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Jan. 6 panel is investigating a Trump administration plan to seize voting machines

Chairman Bennie Thompson, D-Miss., of the House panel investigating the Jan. 6 U.S. Capitol insurrection testifies before the House Rules Committee in December.
J. Scott Applewhite
Chairman Bennie Thompson, D-Miss., of the House panel investigating the Jan. 6 U.S. Capitol insurrection testifies before the House Rules Committee in December.

The House panel looking into last January's attack on the Capitol is investigating a plan that would have directed the secretary of defense to seize voting machines in battleground states, the chairperson of the Jan. 6 committee, Rep. Bennie Thompson, D-Miss., told Face the Nation on Sunday.

"If you are using the military to potentially seize voting machines ... the public needs to know," Thompson said.

Politico reported Friday that an executive order was drafted in December 2020 citing conspiracy theories about election fraud and foreign ownership of Dominion voting machines.

The order, complete with a dotted line ready for Trump's signature, would have directed the secretary of defense to "seize, collect, retain and analyze all machines, equipment, electronically stored information, and material records required for retention" under a law that relates to preserving election records.

The draft order provided seven days for the secretary of defense to issue an initial assessment, and 60 days for a final assessment, to the Office of the Director of National Intelligence. It then ordered that the assessment and supporting information be disseminated throughout the executive branch.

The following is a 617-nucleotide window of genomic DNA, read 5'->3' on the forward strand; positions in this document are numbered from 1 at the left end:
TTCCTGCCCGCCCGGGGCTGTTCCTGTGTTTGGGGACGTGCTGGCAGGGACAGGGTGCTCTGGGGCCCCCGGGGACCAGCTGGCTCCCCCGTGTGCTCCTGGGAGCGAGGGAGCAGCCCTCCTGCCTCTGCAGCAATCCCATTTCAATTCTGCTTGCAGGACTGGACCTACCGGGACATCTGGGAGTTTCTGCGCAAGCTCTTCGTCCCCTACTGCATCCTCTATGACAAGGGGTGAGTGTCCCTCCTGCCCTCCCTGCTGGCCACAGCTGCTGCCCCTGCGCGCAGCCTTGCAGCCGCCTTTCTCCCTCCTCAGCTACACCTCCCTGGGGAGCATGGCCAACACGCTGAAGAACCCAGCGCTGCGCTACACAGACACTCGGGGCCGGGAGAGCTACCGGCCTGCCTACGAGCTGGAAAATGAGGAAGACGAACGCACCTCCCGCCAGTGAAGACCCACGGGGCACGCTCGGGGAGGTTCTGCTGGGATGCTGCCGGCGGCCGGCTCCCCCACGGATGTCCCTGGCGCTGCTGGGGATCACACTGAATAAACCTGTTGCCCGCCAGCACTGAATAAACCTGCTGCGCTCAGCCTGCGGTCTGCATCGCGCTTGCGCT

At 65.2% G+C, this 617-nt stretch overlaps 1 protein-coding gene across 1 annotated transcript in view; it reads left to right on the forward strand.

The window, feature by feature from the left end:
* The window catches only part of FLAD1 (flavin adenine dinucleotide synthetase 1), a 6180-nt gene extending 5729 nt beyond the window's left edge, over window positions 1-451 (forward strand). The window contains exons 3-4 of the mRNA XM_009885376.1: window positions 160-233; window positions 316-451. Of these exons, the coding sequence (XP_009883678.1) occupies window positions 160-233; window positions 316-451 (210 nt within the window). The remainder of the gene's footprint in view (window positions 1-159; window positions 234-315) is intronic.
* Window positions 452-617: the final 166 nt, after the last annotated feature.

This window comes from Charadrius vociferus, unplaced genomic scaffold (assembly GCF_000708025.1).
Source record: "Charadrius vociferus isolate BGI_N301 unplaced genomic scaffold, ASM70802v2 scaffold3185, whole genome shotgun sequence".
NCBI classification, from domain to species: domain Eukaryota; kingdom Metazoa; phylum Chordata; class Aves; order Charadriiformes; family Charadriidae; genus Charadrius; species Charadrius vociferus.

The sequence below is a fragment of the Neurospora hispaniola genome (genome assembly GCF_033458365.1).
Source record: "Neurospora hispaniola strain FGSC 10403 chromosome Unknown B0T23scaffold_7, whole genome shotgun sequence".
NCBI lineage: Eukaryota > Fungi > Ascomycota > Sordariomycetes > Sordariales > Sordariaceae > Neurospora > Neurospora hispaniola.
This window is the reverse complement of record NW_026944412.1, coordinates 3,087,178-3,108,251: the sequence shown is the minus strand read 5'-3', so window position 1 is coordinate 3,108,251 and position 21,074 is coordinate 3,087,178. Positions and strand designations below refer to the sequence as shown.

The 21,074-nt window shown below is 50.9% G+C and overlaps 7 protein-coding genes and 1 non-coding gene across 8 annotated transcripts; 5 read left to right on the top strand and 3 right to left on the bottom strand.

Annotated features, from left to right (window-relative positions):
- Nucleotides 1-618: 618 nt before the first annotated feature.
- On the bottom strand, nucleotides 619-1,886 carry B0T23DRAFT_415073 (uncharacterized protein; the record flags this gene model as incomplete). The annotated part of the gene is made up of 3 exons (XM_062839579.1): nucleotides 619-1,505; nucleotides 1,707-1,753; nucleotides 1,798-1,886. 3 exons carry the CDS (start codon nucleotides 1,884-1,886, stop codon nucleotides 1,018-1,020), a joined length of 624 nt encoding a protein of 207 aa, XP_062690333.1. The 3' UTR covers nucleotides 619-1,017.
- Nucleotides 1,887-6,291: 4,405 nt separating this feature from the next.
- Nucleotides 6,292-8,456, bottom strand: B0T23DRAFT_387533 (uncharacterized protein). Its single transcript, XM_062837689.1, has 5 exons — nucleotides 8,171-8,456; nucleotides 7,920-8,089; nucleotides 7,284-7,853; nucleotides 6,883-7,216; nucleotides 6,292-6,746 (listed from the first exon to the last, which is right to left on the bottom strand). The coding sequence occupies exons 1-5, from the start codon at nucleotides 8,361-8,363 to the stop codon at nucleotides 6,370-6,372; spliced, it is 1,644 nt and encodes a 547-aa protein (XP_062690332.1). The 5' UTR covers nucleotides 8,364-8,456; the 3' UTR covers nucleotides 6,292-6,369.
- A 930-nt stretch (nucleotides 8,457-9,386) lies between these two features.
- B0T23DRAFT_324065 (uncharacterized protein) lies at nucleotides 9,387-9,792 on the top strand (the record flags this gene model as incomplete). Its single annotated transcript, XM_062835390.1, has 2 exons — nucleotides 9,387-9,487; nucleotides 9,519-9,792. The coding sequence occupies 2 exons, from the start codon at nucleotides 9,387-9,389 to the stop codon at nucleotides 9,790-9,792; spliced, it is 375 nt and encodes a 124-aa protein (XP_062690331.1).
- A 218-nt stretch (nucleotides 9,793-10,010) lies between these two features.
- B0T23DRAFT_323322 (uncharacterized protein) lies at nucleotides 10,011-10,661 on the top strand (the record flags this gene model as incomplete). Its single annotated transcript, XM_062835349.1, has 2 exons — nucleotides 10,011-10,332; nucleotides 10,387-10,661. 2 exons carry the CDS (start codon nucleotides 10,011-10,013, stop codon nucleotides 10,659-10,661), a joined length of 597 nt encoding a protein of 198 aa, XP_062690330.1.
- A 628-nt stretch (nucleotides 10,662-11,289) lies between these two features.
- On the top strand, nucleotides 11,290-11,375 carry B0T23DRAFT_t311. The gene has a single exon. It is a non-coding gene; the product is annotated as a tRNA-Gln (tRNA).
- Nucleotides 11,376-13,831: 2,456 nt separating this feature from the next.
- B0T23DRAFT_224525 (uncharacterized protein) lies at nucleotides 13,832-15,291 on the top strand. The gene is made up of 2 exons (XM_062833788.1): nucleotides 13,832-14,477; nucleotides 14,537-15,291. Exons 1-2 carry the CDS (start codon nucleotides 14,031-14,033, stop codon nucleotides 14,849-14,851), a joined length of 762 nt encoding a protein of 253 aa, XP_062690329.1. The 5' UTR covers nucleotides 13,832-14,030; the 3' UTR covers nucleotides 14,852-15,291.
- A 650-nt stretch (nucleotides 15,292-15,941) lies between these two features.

In his comments Sunday, Thompson backed up that reporting.

"We have information that between the Department of Justice, a plan was put forward to potentially seize voting machines in the country and utilize Department of Defense assets to make that happen," he said.

The committee has already had conversations about the draft order with former Attorney General Bill Barr and various Defense Department officials, Thompson said.

Thompson said the committee was also aware of a plan to appoint a new attorney general, who would then tell certain states that the election had been fraudulent and direct them not to produce certified documents.

The committee's job, Thompson said, "is to get to the facts and circumstances of how far did they go" in implementing that plan. The committee plans to have a series of public hearings "showing the use of federal assets, Department of Justice, Department of Defense and other agencies to actually stop the duly election of a president," he said.

Last week, the committee moved its investigation to Trump's inner circle by asking Ivanka Trump, the former president's daughter, to voluntarily cooperate and by requesting phone records for Trump's son Eric Trump and Kimberly Guilfoyle, who is engaged to Donald Trump Jr.

Copyright 2022 NPR. To see more, visit https://www.npr.org.

Matthew S. Schwartz is a reporter with NPR's news desk. Before coming to NPR, Schwartz worked as a reporter for Washington, DC, member station WAMU, where he won the national Edward R. Murrow award for feature reporting in large market radio. Previously, Schwartz worked as a technology reporter covering the intricacies of Internet regulation. In a past life, Schwartz was a Washington telecom lawyer. He got his J.D. from Georgetown University Law Center, and his B.A. from the University of Michigan ("Go Blue!").
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